Study: MRSA Common Among Some Dental Students
1 in 5 UAW Dental Students Tested Carried the Drug-Resistant Staph Strain
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MRSA Common in Buffalo Dental Study
In a study reported earlier this year, Roberts and colleagues found a high rate of MRSA colonization among a group of Seattle-area firefighters.
In their latest investigation conducted at the UAW dental school, the researchers took nasal swabs from 61 dental students and swabbed 95 surfaces considered potential reservoirs for MRSA.
Thirteen (21%) of the students and eight (8.4%) surfaces from four of the seven clinics harbored MRSA.
The study was published online today and will appear in the October issue of the American Journal of Infection Control.
An unrelated study of dental school students and instructors in Buffalo, N.Y., showed an even higher rate of colonization, with 31% of the 84 people showing evidence of MRSA.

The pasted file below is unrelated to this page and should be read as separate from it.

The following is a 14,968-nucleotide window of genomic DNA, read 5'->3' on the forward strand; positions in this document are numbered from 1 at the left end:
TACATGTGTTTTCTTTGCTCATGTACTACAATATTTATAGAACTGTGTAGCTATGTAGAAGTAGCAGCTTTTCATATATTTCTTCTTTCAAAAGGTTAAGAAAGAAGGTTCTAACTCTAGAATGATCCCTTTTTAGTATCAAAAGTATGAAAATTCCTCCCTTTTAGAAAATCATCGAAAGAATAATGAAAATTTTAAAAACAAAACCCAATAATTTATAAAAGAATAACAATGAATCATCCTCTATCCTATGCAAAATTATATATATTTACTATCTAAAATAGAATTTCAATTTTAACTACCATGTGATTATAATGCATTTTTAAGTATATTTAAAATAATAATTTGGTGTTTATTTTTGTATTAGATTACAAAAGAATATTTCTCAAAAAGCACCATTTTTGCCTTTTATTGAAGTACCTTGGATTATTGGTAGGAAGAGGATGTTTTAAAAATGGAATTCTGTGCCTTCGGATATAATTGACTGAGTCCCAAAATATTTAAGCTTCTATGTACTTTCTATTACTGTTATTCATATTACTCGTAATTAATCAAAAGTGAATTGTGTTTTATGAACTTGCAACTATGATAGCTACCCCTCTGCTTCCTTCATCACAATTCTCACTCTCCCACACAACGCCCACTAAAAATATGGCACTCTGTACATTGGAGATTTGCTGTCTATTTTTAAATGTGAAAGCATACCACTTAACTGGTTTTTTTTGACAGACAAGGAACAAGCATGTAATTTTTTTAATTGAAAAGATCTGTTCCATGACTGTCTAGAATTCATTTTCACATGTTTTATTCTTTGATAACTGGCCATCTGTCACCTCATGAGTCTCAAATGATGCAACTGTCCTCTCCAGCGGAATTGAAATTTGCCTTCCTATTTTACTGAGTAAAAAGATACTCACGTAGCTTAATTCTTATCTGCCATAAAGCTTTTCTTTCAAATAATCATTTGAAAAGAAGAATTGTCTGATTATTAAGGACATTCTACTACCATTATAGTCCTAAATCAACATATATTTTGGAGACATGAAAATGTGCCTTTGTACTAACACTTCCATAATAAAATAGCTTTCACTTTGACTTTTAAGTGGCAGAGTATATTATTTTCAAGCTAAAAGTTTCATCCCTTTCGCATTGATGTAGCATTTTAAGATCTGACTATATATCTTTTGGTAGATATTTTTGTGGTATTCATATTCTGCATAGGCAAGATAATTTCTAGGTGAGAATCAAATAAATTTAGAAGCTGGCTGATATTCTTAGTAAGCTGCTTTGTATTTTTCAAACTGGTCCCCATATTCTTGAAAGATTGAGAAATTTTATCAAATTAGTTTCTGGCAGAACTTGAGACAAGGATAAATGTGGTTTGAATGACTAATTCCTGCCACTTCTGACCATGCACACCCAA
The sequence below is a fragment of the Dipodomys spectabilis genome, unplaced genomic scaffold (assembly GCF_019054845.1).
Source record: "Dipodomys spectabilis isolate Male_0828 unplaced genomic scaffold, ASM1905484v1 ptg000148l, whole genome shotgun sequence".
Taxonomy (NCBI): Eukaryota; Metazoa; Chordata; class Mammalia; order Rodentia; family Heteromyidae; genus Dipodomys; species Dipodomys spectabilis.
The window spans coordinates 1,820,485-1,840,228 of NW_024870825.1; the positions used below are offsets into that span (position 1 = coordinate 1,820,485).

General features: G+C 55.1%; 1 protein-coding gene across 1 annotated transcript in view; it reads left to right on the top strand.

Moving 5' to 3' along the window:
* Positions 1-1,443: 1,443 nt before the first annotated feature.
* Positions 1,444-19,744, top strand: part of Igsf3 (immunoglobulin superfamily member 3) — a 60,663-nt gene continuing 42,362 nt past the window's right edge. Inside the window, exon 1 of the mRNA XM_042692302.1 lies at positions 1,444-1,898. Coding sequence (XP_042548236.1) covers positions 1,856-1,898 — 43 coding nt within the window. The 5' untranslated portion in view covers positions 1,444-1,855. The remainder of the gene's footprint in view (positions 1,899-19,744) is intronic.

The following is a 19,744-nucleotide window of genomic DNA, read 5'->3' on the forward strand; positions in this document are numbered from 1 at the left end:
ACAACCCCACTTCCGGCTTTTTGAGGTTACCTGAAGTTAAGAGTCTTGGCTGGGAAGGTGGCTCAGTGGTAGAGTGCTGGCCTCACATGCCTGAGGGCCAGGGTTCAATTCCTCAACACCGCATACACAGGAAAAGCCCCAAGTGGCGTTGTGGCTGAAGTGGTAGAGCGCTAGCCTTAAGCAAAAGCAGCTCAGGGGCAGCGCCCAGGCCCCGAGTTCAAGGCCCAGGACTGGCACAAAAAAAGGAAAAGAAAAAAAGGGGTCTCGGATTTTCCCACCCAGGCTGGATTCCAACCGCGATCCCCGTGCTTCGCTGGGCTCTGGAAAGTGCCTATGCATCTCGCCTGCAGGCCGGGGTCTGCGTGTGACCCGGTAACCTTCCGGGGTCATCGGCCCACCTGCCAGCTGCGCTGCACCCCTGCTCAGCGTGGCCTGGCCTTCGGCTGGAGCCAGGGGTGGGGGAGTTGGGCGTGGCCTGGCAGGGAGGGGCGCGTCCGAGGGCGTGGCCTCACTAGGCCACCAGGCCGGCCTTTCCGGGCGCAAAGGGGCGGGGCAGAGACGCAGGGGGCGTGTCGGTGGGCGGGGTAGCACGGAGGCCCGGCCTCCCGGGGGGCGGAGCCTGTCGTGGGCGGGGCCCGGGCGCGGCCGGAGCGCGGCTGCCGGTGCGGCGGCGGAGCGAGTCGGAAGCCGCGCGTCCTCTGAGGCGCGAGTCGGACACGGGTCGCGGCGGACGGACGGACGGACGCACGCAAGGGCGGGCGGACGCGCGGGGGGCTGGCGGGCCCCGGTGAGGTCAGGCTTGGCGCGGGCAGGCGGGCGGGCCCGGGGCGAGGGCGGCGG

That study was presented at a 2009 meeting of dental researchers held in Miami.
Roberts says the Buffalo findings show that the high MRSA colonization rate reported in her study is not limited to her institution.
Roberts and the CDC’s Srinivasan do agree that more study is needed to develop a better understanding of the rate of MRSA colonization in non-hospital health care settings.
The extent to which this colonization impacts MRSA infection rates is also not clear, he adds.
“We know a great deal about the infection control challenges related to MRSA in acute care hospital settings, but we know a lot less about this issue in non-acute care settings such as dental and dialysis centers and ambulatory surgical centers,” Srinivasan says.
Srinivasan says it does not appear that these settings represent a major source of community-acquired MRSA transmission.